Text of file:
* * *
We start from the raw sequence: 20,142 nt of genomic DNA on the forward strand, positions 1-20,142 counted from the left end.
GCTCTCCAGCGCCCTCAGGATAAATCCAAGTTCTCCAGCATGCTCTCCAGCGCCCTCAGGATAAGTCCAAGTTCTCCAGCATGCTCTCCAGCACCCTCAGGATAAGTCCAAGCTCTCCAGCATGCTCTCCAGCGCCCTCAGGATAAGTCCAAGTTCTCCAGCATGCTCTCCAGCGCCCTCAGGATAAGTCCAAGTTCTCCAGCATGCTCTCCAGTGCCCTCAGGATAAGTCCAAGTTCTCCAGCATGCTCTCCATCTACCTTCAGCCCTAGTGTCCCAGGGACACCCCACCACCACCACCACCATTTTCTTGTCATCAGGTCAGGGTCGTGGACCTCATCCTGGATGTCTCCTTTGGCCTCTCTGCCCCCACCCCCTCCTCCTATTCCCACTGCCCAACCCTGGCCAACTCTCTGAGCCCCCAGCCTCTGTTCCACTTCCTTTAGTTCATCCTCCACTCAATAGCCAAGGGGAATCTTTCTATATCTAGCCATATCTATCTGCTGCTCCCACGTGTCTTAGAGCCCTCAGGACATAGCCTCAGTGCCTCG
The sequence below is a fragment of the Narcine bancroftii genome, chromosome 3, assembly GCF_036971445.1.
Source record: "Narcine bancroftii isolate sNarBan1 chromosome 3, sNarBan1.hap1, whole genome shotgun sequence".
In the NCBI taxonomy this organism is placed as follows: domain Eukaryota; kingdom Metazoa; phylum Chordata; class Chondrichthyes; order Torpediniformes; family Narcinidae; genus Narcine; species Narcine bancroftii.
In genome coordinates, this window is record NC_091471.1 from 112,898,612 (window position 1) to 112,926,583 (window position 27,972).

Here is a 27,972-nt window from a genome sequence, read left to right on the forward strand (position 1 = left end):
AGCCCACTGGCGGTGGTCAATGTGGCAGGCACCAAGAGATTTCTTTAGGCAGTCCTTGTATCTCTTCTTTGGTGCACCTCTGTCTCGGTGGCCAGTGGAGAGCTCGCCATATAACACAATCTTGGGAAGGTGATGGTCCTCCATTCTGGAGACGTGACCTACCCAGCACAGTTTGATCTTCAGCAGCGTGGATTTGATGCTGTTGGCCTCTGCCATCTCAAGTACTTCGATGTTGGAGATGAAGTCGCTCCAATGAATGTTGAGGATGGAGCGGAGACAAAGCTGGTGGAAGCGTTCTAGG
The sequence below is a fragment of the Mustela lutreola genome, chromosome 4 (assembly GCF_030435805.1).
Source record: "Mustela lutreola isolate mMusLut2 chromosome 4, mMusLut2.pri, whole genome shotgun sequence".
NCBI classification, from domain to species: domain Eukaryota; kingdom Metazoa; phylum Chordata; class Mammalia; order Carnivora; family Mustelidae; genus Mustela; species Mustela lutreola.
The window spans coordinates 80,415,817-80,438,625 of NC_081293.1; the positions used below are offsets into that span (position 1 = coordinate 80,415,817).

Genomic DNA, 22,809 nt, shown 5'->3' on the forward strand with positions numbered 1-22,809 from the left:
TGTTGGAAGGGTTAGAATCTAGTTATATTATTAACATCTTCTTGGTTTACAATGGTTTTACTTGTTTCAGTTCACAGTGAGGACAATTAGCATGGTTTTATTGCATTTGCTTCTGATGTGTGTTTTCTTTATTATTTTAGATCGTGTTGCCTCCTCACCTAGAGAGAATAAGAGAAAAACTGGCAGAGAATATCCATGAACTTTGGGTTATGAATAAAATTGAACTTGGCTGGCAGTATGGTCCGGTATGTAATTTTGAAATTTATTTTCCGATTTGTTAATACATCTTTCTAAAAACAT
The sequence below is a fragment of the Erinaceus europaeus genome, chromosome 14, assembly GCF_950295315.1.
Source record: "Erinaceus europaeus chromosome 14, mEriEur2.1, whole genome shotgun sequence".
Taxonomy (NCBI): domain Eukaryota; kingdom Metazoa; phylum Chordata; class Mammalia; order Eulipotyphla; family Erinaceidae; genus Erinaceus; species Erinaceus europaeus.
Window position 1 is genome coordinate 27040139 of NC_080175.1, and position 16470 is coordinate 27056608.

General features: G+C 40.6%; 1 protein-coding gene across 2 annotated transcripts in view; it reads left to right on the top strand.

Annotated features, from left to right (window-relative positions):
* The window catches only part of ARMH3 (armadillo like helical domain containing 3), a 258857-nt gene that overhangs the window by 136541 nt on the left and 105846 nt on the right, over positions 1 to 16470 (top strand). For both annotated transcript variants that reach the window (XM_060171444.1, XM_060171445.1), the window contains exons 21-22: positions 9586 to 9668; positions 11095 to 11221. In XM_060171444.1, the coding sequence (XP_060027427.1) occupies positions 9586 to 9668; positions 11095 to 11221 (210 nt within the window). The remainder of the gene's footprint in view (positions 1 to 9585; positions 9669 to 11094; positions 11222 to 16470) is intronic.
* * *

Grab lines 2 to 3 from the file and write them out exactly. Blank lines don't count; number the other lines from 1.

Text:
GCTCTCCAGCGCCCTCAGGATAAATCCAAGTTCTCCAGCATGCTCTCCAGCGCCCTCAGGATAAGTCCAAGTTCTCCAGCATGCTCTCCAGCACCCTCAGGATAAGTCCAAGCTCTCCAGCATGCTCTCCAGCGCCCTCAGGATAAGTCCAAGTTCTCCAGCATGCTCTCCAGCGCCCTCAGGATAAGTCCAAGTTCTCCAGCATGCTCTCCAGTGCCCTCAGGATAAGTCCAAGTTCTCCAGCATGCTCTCCATCTACCTTCAGCCCTAGTGTCCCAGGGACACCCCACCACCACCACCACCATTTTCTTGTCATCAGGTCAGGGTCGTGGACCTCATCCTGGATGTCTCCTTTGGCCTCTCTGCCCCCACCCCCTCCTCCTATTCCCACTGCCCAACCCTGGCCAACTCTCTGAGCCCCCAGCCTCTGTTCCACTTCCTTTAGTTCATCCTCCACTCAATAGCCAAGGGGAATCTTTCTATATCTAGCCATATCTATCTGCTGCTCCCACGTGTCTTAGAGCCCTCAGGACATAGCCTCAGTGCCTCG
The sequence below is a fragment of the Narcine bancroftii genome, chromosome 3, assembly GCF_036971445.1.